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Richard Kirkland ceremony to be held Sunday afternoon

Posted: December 10, 2010 8:50 a.m.
Updated: December 10, 2010 5:00 a.m.

The Joseph B. Kershaw Camp, Sons of Confederate Veterans (SCV) and the John D. Kennedy Chapter, United Daughters of the Confederacy (UDC), will conduct a ceremony this weekend in Camden honoring Sergeant Richard R. Kirkland, Co. E, 2nd SC Infantry, a Confederate soldier, who is also known as the “Angel of Marye’s Heights.”

The ceremony will be at 12:30 p.m., Sunday at the Kirkland Fountain in Hampton Park, corner of DeKalb and Lyttleton streets.

Richard Kirkland, a Kershaw County native, will be remembered for the heroic deeds he performed during the Battle of Fredericksburg, Va., during the War Between the States, in December of 1862.

At the Battle of Fredericksburg, Kirkland was so moved by the overnight cries of the wounded and dying Union soldiers, he single-handedly administered water and comfort to them without concern for his own safety. His heroic deeds have been recorded in journals, books and folklore. Capt. Zach Lietner of Camden and Richard Kirkland’s Company Commander, at the time, wrote a speech about Kirkland for the Survivor’s Association in Columbia, S.C., in 1888. Sadly Capt. Lietner died a week before he was to deliver the speech and it was never given. In this document Capt. Lietner wrote in part:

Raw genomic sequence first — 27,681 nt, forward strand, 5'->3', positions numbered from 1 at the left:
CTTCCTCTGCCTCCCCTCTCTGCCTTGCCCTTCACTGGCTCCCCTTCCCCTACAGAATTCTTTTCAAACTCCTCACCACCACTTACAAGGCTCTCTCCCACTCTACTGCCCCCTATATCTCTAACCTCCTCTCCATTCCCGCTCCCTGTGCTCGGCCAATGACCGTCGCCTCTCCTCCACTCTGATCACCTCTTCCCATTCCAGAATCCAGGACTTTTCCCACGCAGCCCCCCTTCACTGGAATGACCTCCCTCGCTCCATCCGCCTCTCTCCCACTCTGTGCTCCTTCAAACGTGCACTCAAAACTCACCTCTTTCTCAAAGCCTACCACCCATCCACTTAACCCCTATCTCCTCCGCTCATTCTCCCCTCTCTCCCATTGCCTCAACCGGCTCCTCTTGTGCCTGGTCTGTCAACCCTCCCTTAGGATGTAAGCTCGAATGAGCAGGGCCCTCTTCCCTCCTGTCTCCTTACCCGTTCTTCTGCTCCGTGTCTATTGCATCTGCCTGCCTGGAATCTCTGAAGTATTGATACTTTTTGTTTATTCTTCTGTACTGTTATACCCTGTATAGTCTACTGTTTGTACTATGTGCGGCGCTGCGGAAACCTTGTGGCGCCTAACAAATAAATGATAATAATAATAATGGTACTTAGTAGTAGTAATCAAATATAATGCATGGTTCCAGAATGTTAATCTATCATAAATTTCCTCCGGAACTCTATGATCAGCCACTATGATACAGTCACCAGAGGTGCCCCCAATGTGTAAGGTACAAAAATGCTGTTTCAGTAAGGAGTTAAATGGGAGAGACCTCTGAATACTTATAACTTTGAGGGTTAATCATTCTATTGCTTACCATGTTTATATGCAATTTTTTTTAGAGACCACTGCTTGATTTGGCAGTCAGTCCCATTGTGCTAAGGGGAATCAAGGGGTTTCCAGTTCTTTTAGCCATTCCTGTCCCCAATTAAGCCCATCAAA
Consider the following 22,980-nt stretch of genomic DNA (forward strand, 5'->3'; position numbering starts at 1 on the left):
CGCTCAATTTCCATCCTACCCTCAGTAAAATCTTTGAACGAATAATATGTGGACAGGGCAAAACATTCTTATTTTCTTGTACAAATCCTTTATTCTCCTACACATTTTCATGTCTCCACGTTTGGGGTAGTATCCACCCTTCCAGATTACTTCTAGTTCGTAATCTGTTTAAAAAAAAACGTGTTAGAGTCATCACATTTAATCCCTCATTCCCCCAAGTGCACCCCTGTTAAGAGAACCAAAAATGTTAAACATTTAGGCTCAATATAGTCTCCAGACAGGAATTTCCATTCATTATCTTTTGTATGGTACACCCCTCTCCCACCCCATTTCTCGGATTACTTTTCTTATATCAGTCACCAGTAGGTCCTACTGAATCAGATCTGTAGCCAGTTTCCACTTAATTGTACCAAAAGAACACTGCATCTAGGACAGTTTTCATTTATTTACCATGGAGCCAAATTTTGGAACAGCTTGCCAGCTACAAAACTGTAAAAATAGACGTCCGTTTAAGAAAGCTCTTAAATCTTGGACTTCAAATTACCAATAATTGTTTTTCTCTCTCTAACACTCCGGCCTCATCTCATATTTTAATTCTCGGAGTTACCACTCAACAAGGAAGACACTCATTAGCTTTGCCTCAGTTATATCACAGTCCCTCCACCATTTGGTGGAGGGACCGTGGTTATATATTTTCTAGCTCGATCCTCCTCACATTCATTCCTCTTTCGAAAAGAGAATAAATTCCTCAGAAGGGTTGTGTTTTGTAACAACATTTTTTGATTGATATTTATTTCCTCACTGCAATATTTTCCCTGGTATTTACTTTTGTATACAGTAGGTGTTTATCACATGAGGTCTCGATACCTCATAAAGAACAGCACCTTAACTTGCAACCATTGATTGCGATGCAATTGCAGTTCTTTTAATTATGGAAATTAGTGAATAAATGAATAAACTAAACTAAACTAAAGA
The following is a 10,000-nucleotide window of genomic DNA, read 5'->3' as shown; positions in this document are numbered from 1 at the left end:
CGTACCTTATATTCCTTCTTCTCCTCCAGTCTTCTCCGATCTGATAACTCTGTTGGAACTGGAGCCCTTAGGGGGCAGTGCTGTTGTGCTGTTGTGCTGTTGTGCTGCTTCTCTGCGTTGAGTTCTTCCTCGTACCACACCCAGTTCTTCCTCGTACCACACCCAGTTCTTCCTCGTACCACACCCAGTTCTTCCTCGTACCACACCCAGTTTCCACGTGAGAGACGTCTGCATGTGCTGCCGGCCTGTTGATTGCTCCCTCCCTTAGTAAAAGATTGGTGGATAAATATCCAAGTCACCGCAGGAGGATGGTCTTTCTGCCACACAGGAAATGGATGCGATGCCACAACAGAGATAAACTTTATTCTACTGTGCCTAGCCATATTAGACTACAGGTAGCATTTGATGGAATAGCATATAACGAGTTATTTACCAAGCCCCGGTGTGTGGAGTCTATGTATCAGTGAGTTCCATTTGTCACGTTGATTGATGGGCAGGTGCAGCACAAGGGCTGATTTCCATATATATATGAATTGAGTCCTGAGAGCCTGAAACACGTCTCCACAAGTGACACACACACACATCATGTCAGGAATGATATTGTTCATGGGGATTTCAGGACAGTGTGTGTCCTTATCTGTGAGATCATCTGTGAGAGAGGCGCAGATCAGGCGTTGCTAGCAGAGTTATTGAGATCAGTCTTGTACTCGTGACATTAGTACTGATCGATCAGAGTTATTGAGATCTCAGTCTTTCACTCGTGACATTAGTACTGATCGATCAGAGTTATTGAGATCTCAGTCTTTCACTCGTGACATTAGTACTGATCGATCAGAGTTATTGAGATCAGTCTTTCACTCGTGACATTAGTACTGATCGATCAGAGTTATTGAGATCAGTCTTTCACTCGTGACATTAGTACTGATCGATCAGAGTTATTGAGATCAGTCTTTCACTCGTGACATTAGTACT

“The cries for water by the wounded Federals who were laying midway between the two armies were heart rendering in the extreme. The brave but merciful Spirit of the Lion-hearted Kirkland, moved with a compassion as tender and sympathetic as that of a mother for her swaddling babe, could endure their cries no longer, and lashing around himself several canteens of water, he leaped the famous wall, which the day before had been wreathed in the smoke and fire of battle and amid a pitiless storm of shot, darted onward to where lay the wounded and famishing Federal soldiers. Nor did the Federals cease firing until they observed by his ministrations of mercy, that his errand was of good will.”

Richard Kirkland was later killed Sept. 19, 1863, during the Battle of Chickamauga, Georgia, and is buried in Camden’s famous Quaker Cemetery.

Guest Speaker for the ceremony will be Mr. Steve Kelly of Kershaw County.

The public is invited to the ceremony Sunday. Commander Boykin of the SCV states: “I hope many of our good citizens will be in attendance at this ceremony so we can perpetuate the memory of Richard Kirkland and his spontaneous affirmation of the brotherhood of man.”

For further information please call: Commander Gregg Boykin, SCV, at 438-0371 or Joseph A. Matheson, Jr. at 432-2222.

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